The pharmacist contributes information on cost-effective drug dosage, on frequency of administration, and on other drugs that may interact with the drug in question. The laboratory is responsible for timely, accurate therapeutic drug monitoring determinations and may provide ancillary information, suchas the minimum inhibitory concentration of an aminoglycoside antibiotic. The entire team usually meets at the computer workstation to update information on patients before the common early afternoon changeover of IV bags.

Let's examine how a dosing service operates. Suppose a 61-year-old woman hospitalized for bacterial pneumonia begins a standard intravenous gentamicin dose of 60 mg every eight hours. Three days later, her pneumonia worsens, and the physician asks the dosing service to recommend a new dosage. The service swings into action and collects specimens at different times for peak and trough concentrations of gentamicin, beginning with the next dose.

Peak and trough values of 3.9 Kg/ml and 2. 1 Kg/ml are returned by the laboratory. The dosing team next consults the computer by entering the name of the drug, the dosage, the site of infection, and measured levels, along with such patient data as gender, age, height, weight, and serum creatinine level.

The program calculates the patient's volume of drug distribution, creatinine clearance, and elimination rate constant. It also reminds the team that optimal gentamicin therapy for pneumonia usually requires serum peaks that are above 6 Kg/ml and troughs below 2 Kg/ml.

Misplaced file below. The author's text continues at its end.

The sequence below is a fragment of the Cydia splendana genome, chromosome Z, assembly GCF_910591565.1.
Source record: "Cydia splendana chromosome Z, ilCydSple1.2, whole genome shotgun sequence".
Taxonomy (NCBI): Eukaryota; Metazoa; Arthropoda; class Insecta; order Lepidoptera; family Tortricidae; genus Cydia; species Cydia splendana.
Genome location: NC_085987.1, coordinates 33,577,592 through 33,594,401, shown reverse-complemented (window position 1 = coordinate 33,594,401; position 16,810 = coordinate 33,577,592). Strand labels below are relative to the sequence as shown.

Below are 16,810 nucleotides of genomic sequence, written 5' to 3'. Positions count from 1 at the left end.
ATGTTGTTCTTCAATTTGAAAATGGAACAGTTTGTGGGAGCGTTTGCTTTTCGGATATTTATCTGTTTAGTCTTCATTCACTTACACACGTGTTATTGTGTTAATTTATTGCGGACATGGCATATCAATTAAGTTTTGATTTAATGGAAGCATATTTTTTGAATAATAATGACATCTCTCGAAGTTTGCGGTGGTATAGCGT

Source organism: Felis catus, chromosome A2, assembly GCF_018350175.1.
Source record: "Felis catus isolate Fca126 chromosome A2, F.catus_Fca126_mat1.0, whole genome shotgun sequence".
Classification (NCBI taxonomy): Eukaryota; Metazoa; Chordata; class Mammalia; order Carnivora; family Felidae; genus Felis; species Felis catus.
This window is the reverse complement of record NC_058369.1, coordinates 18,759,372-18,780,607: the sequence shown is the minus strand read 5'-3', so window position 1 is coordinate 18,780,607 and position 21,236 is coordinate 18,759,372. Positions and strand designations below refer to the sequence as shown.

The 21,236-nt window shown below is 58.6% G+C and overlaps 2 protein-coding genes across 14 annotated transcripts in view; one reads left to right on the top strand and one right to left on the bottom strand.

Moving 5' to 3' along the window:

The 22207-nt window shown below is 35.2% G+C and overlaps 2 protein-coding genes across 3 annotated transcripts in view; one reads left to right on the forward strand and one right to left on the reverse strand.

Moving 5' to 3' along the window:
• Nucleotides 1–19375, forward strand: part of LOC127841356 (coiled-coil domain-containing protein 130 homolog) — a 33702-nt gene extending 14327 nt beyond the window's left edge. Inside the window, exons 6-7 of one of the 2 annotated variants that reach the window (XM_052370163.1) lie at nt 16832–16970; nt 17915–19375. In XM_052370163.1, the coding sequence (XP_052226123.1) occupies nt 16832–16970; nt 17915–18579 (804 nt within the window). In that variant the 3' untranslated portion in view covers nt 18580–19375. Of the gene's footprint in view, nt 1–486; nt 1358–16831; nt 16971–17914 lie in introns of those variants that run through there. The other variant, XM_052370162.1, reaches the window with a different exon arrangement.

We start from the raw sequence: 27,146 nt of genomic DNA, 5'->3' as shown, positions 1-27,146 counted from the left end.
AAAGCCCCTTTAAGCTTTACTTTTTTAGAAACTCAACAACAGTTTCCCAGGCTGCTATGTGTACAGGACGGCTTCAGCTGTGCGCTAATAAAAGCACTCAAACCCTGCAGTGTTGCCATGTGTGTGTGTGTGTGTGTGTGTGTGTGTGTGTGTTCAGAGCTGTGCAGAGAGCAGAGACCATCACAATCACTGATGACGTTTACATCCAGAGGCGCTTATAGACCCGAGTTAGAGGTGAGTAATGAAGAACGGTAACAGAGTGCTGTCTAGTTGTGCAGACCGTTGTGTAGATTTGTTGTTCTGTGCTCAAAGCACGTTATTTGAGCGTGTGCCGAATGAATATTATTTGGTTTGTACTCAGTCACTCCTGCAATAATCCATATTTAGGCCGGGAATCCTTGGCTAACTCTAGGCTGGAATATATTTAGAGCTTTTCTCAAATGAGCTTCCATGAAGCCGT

As shown in Figure 1, the program then gives three choices of new dosage (with predicted peaks/troughs): 150 mg gentamicin every 14 hours (6.6/1.7), 160 mg every 16 hours (6.6/1.4), or 160 mg every 18 hours (6.3/ 1.1).

The pharmacist recommends a 160 mg dose, since gentamicin comes prepackaged in cost-saving units of 80 mg. That still leaves the interval of administration open: 16 or 18 hours. The nurse on the team supports the former because it fits in with the hospital's routine times for medication, every eight hours.

These suggestions are then passed on to the physician for ordering. The computer also alerts the dosing team that the physician should order a repeat creatinine and urinalysis. Gentamicin is considered very nephrotoxic, and rising creatinine levels or abnormal urine results could signal kidney damage. The computer recommends another peak/trough concentration measurement in three days to verify that the dose has been appropriate.

By the time the laboratory reports the next peak and trough concentrations-6.9 Kg/ml and 1.5 Kg/ml, respectively-the patient's fever is already down, and she is rapidly improving.

This example illustrates how the team's members, using their individual skills, successfully interact. A computerized pharmacokinetic dosing service can optimize patient care in the least expensive, most efficient manner. Such a service may be just what your hospital needs to put a "byte" into TDM.

1. Baer, D.M. Tips on Technology. MLO 18(4):11-14, April 1986

The author is pathologist at Palms of Pasadena Hospital in South Pasadena/St. Petersburg, Fla
COPYRIGHT 1987 Nelson Publishing
No portion of this article can be reproduced without the express written permission from the copyright holder.
Copyright 1987 Gale, Cengage Learning. All rights reserved.

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Author:Barton, Thomas K.
Publication:Medical Laboratory Observer
Date:Nov 1, 1987